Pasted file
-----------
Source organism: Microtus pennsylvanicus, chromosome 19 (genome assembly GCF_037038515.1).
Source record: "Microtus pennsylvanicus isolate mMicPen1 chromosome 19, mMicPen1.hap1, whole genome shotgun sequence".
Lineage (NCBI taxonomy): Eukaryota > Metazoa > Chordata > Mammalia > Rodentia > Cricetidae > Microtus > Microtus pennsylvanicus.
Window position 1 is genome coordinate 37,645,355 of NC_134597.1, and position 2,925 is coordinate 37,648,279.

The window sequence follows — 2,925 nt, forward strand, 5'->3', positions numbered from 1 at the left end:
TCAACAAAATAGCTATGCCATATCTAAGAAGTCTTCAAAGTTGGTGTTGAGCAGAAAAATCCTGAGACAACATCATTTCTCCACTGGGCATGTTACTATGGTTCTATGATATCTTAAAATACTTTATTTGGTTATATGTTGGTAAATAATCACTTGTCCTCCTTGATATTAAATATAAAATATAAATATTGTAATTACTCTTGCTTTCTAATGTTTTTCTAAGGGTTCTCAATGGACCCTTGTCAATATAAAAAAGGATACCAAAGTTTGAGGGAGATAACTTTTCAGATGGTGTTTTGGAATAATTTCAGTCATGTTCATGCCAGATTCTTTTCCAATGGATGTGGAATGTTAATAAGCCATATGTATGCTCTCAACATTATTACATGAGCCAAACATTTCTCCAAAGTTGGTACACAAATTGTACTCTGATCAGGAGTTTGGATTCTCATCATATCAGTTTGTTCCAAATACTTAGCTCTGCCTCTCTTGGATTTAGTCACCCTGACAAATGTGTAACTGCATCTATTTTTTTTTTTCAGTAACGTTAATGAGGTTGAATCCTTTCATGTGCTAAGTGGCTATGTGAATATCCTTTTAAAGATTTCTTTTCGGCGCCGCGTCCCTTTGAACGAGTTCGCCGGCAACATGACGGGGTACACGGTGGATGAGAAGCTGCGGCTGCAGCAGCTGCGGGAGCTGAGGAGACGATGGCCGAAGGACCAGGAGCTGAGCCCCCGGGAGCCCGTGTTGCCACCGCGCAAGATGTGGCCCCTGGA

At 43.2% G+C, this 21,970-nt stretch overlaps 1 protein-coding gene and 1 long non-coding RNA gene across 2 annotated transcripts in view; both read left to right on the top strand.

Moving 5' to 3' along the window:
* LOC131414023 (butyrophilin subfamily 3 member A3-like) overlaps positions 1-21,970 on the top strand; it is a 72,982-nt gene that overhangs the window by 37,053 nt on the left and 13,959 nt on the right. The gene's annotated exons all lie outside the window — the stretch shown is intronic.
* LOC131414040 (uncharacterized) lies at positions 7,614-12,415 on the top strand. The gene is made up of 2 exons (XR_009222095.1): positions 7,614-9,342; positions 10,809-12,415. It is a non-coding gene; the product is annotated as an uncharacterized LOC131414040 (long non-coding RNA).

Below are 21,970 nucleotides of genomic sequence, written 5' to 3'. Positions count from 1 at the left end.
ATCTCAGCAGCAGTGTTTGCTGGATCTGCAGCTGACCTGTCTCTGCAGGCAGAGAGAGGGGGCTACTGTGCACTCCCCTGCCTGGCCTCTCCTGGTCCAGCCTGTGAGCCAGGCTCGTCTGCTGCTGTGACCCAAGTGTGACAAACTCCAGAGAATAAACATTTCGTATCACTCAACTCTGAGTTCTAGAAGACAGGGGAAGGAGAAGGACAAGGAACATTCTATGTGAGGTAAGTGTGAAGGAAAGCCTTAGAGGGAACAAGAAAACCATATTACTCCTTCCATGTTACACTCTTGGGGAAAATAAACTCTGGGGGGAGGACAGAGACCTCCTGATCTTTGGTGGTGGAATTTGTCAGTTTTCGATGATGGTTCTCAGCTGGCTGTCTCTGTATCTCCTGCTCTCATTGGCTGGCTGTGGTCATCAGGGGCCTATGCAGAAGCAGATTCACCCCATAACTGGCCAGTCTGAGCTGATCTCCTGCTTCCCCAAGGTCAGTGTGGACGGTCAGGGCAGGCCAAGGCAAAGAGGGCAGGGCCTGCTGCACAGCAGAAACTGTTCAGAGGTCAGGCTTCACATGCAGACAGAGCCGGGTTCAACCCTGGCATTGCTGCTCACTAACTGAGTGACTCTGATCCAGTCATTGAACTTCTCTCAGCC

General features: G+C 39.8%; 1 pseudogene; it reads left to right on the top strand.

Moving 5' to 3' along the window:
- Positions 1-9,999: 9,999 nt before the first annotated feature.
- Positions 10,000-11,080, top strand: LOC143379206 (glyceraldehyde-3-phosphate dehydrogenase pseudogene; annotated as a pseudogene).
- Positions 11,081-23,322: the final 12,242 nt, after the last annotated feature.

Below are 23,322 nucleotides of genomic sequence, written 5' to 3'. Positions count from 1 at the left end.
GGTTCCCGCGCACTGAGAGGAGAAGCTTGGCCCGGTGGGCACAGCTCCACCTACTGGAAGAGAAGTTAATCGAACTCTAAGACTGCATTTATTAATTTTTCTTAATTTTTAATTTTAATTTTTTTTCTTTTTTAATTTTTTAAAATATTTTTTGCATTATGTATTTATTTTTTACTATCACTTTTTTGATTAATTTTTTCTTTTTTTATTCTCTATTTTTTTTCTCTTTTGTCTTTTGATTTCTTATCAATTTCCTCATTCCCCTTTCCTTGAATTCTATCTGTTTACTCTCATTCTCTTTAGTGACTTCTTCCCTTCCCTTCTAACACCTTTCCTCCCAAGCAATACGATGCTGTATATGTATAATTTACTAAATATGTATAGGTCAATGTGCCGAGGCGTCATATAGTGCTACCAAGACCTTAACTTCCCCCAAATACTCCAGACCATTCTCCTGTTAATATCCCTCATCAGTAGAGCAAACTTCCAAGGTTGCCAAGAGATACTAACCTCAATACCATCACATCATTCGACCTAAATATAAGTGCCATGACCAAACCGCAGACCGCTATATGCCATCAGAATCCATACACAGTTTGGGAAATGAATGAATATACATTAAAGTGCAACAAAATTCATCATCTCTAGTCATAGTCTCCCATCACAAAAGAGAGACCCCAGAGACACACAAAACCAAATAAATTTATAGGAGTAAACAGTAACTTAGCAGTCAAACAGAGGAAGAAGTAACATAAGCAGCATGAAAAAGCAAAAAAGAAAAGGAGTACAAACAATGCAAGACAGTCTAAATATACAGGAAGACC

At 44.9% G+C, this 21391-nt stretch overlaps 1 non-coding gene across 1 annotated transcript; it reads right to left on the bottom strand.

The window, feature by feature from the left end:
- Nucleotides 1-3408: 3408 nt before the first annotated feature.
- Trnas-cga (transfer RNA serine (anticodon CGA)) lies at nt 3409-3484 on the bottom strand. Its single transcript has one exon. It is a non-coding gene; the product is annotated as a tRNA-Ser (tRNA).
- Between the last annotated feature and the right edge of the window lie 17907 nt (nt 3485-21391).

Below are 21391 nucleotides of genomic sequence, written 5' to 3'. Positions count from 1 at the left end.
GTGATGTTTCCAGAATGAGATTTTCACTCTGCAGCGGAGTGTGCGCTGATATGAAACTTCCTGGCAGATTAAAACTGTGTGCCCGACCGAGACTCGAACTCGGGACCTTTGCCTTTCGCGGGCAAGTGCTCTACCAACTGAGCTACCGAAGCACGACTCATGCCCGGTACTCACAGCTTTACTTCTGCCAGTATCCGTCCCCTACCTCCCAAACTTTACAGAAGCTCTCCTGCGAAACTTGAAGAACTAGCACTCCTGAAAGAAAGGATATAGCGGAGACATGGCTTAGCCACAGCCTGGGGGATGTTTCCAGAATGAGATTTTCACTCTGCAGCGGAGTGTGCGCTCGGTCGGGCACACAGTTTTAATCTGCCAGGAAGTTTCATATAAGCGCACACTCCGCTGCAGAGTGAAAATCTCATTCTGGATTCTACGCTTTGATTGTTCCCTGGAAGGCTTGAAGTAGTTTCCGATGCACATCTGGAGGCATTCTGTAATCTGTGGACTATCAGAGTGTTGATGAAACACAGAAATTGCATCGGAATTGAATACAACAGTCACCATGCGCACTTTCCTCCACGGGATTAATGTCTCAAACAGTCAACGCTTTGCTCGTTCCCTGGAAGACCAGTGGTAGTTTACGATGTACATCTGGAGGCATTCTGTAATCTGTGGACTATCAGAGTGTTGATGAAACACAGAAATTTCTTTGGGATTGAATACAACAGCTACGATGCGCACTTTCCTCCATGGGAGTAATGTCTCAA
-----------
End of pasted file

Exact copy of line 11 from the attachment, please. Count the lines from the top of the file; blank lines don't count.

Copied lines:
Below are 21,970 nucleotides of genomic sequence, written 5' to 3'. Positions count from 1 at the left end.